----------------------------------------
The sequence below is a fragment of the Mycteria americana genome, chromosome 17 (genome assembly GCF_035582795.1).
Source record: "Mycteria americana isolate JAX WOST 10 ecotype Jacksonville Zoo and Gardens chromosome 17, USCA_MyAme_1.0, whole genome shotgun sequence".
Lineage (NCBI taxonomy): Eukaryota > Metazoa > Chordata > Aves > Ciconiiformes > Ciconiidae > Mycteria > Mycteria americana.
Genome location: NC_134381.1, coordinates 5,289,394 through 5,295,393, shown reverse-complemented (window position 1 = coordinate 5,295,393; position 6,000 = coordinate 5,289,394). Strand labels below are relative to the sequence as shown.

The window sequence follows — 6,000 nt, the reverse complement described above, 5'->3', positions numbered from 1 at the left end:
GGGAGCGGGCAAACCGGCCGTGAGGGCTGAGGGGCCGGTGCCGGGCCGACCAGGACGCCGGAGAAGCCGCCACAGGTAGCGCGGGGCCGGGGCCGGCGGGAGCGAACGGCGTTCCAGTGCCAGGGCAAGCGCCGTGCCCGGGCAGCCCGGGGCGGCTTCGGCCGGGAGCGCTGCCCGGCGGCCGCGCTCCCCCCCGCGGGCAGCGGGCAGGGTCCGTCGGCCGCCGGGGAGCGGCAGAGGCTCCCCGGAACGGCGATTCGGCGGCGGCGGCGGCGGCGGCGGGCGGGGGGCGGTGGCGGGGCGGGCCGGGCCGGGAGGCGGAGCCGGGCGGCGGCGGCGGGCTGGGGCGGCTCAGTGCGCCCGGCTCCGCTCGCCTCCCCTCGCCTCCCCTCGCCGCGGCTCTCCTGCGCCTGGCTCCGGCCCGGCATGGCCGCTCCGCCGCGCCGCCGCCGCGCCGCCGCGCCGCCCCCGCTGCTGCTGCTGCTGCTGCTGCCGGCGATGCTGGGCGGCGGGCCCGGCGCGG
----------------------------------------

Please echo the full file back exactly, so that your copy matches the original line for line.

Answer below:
The sequence below is a fragment of the Mycteria americana genome, chromosome 17 (genome assembly GCF_035582795.1).
Source record: "Mycteria americana isolate JAX WOST 10 ecotype Jacksonville Zoo and Gardens chromosome 17, USCA_MyAme_1.0, whole genome shotgun sequence".
Lineage (NCBI taxonomy): Eukaryota > Metazoa > Chordata > Aves > Ciconiiformes > Ciconiidae > Mycteria > Mycteria americana.
Genome location: NC_134381.1, coordinates 5,289,394 through 5,295,393, shown reverse-complemented (window position 1 = coordinate 5,295,393; position 6,000 = coordinate 5,289,394). Strand labels below are relative to the sequence as shown.

The window sequence follows — 6,000 nt, the reverse complement described above, 5'->3', positions numbered from 1 at the left end:
GGGAGCGGGCAAACCGGCCGTGAGGGCTGAGGGGCCGGTGCCGGGCCGACCAGGACGCCGGAGAAGCCGCCACAGGTAGCGCGGGGCCGGGGCCGGCGGGAGCGAACGGCGTTCCAGTGCCAGGGCAAGCGCCGTGCCCGGGCAGCCCGGGGCGGCTTCGGCCGGGAGCGCTGCCCGGCGGCCGCGCTCCCCCCCGCGGGCAGCGGGCAGGGTCCGTCGGCCGCCGGGGAGCGGCAGAGGCTCCCCGGAACGGCGATTCGGCGGCGGCGGCGGCGGCGGCGGGCGGGGGGCGGTGGCGGGGCGGGCCGGGCCGGGAGGCGGAGCCGGGCGGCGGCGGCGGGCTGGGGCGGCTCAGTGCGCCCGGCTCCGCTCGCCTCCCCTCGCCTCCCCTCGCCGCGGCTCTCCTGCGCCTGGCTCCGGCCCGGCATGGCCGCTCCGCCGCGCCGCCGCCGCGCCGCCGCGCCGCCCCCGCTGCTGCTGCTGCTGCTGCTGCCGGCGATGCTGGGCGGCGGGCCCGGCGCGG